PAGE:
Our Workers' Compensation Q & A
Q. I just got hurt, how do I get medical care?
When an injury occurs, you must fill out a claim form and demand medical care immediately. Your claims administrator is
required by law to authorize medical treatment within one working day. While your claim is being investigated, you are
entitled to receive up to $10,000 of medical care.
Unfortunately, many insurance companies deny authorization for medical care while a claim is being investigated, and
many doctors will not treat you without authorization because of the recent changes in the law. This results in significant
delays in medical treatment. We can get your case in front of a judge to get the care you need.
Trust in over 24 years of experience when you come to our law office. We provide personalized services to ensure your
needs are met. You can also get a FREE case evaluation, and you don't have to pay anything unless
Q. Can I predesignate a personal doctor to treat my industrial injury?
Yes, you may, and it is a good idea to do so. You can predesignate your personal doctor if your employer offers group
health coverage; the doctor has treated you in the past; the doctor has your medical records; and the doctor agrees to
treat you for work injuries. The predesignation form is available through your employer or at the DWC website.
Q. Is the medical care recommended by my doctor limited?
Insurance companies are now armed with the Occupational and Environmental Medicine's (ACOEM) Practice Guidelines and
Utilization Review (UR). The process, in theory, should enable a doctor to treat most injuries according to accepted
practices in a cost effective way. In practice, however, this medical delivery system is unchecked and permits great
abuse by denying needed medical care.
The process to overcome these denials varies in different situations. We appeal Utilization Review to get the medical care
that you are entitled to have.
Q. My claims adjuster will only authorize treatment for some parts of the body and not others. How do I get medical
All too often, the claims adjuster will notify your treating physician that he/she may only treat certain parts of the body.
Depending on the doctor, this may cause him/her to refuse treatment for all affected parts of your body. This is a part of
the medical delivery system that is left unchecked and subject to great abuse. We get the medical evidence you need
and prepare for trial.
Q. What are the temporary disability benefits?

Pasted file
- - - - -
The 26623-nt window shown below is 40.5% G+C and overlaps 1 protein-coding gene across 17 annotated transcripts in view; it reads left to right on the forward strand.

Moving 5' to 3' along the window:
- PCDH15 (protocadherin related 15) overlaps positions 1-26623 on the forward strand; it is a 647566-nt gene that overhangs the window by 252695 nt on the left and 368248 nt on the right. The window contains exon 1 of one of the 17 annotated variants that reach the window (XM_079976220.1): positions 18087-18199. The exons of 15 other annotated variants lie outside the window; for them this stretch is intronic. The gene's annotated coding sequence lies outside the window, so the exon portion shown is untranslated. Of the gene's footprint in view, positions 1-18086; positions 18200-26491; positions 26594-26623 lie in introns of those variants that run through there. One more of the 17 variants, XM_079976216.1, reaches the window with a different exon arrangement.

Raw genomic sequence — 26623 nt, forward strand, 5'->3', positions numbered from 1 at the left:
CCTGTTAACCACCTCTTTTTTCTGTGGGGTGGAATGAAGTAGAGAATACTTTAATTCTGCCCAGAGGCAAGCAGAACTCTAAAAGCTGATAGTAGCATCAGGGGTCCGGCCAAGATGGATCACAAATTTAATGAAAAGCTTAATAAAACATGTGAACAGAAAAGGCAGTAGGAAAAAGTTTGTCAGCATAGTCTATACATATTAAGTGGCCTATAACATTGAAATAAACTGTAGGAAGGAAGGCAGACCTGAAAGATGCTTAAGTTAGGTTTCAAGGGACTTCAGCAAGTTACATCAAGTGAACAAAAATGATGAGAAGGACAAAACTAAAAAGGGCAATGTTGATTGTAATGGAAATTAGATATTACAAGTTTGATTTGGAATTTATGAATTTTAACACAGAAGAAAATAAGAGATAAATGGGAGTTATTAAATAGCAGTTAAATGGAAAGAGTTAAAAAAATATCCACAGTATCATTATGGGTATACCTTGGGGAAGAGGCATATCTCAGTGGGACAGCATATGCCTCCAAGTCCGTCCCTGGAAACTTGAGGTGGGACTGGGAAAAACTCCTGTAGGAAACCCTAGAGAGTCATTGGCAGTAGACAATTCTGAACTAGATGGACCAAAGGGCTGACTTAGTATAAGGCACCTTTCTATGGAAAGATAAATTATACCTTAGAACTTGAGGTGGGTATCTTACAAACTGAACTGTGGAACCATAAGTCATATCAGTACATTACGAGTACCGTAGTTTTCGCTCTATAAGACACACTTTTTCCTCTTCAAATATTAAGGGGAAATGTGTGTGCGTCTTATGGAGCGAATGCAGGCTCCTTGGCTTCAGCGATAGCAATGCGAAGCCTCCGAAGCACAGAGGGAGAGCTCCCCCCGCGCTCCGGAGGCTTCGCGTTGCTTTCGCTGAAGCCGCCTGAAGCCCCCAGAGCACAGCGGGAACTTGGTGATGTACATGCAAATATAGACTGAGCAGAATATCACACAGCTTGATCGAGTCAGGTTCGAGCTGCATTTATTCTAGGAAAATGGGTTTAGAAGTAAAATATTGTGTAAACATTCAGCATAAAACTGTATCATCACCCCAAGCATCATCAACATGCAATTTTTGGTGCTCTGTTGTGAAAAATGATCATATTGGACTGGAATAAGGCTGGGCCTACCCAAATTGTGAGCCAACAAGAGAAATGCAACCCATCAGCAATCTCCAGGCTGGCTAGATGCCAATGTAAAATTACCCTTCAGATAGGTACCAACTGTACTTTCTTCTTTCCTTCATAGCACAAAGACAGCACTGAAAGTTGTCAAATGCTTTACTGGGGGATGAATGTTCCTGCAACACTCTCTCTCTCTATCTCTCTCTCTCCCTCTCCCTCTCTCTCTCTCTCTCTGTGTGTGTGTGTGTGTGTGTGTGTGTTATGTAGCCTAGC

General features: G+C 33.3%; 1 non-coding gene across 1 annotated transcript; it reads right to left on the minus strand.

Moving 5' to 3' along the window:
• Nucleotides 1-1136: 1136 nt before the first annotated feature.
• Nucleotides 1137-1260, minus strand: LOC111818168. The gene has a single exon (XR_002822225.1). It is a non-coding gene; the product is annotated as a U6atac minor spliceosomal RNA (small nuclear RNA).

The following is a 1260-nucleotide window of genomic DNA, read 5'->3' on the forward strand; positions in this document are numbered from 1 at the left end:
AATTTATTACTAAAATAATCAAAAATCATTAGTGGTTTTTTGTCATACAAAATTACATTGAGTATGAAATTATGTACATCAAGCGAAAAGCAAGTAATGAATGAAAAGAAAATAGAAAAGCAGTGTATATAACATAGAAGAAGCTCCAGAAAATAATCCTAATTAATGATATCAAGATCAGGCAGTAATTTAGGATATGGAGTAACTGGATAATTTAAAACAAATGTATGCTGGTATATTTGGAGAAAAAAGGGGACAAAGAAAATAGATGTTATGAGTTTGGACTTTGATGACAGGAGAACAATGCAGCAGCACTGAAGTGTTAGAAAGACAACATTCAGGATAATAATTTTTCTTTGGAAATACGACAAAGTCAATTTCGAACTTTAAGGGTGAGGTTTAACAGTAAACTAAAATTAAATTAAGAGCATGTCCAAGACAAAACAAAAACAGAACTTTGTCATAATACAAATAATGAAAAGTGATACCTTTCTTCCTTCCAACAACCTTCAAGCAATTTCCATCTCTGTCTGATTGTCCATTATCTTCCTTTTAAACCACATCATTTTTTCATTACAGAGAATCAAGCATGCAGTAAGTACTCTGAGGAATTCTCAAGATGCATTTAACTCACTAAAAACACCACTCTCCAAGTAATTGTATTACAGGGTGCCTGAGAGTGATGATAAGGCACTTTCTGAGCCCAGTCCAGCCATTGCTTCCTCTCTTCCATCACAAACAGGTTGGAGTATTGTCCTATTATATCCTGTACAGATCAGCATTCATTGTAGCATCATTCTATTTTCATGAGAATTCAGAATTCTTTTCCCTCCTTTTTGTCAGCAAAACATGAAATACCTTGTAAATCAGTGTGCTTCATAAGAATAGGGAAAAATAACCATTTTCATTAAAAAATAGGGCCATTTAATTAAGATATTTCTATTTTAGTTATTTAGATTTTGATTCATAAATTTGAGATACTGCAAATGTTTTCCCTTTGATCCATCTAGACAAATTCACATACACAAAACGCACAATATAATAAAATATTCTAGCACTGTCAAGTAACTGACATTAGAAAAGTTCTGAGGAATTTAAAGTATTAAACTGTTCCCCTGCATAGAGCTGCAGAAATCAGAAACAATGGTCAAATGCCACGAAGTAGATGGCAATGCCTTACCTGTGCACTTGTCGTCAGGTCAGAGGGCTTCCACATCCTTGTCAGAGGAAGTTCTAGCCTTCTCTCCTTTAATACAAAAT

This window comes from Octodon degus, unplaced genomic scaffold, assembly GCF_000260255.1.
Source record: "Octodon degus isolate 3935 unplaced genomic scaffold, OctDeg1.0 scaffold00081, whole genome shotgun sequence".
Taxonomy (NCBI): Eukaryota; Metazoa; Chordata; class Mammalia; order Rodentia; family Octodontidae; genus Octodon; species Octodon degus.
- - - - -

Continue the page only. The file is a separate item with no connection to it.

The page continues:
Temporary Disability (TD) is paid biweekly when you are completely unable to work due to a work injury. This is also
known as Temporary Total Disability (TTD). Subject to minimum and maximum caps, you should receive 2/3 of your
average weekly wage while you are unable to work. Your doctor will determine your need for TD.
Be aware that the recent changes in the law have limited the amount of time that you can receive TD for injuries after
4/19/04. Currently, you are limited to 104 weeks of TD. There are a few exceptions to this rule.
Q. My claims adjuster denied my claim. Can I receive TD?
You may not collect TD for a denied claim. You can, however, claim State Disability. Your doctor will need to certify you
for this. We work to get a judicial decision that requires your insurance company to accept your claim.
Q. Who determines my permanent disability?
Once your doctor finds your condition has reached Maximal Medical Improvement (MMI), either your treating physician or
another doctor will determine whether you have any impairment. Your compensation is dependent on the level of
permanent disability you are assigned.
Q. What if I don't agree with the PD assigned?
You may be able to present additional facts that the doctor may not have considered. You may also be entitled to further
Q. How does my claim finally get resolved?
You can resolve your whole claim through one lump sum settlement called a Compromise and Release (C&R). A C&R is best
when you want to control your own medical care. The insurance company will not be responsible for any further medical
care with this type of settlement. In return, you receive a lump sum amount representing unpaid benefits that you may
have been entitled to.
If you want to forgo your medical care available, you can agree to a settlement called a stipulation with request for
award (stip). A stip allows your insurance company to continue the biweekly payments until your PD is paid out and
leaves your future medical care open to you.
Your future medical care will remain subject to ACOEM guidelines and Utilization Review. In practice, this means that your
insurance company will be able to deny and delay medical treatment whenever it chooses to do so. You will need to have
a judge to enforce your award in order to get medical care.
If all else fails, you can have a Workers' Compensation Judge decide your case. The judge issues a Findings and Award
(F&A). The F&A is similar to a stip. The only difference is that the judge decides all issues in your case instead of the
parties coming to an agreement.
Q. Are benefits available for a work-related injury causing death?
Death benefits vary depending on the date of injury/death, types of dependents, and ages. Other issues of causation may be present.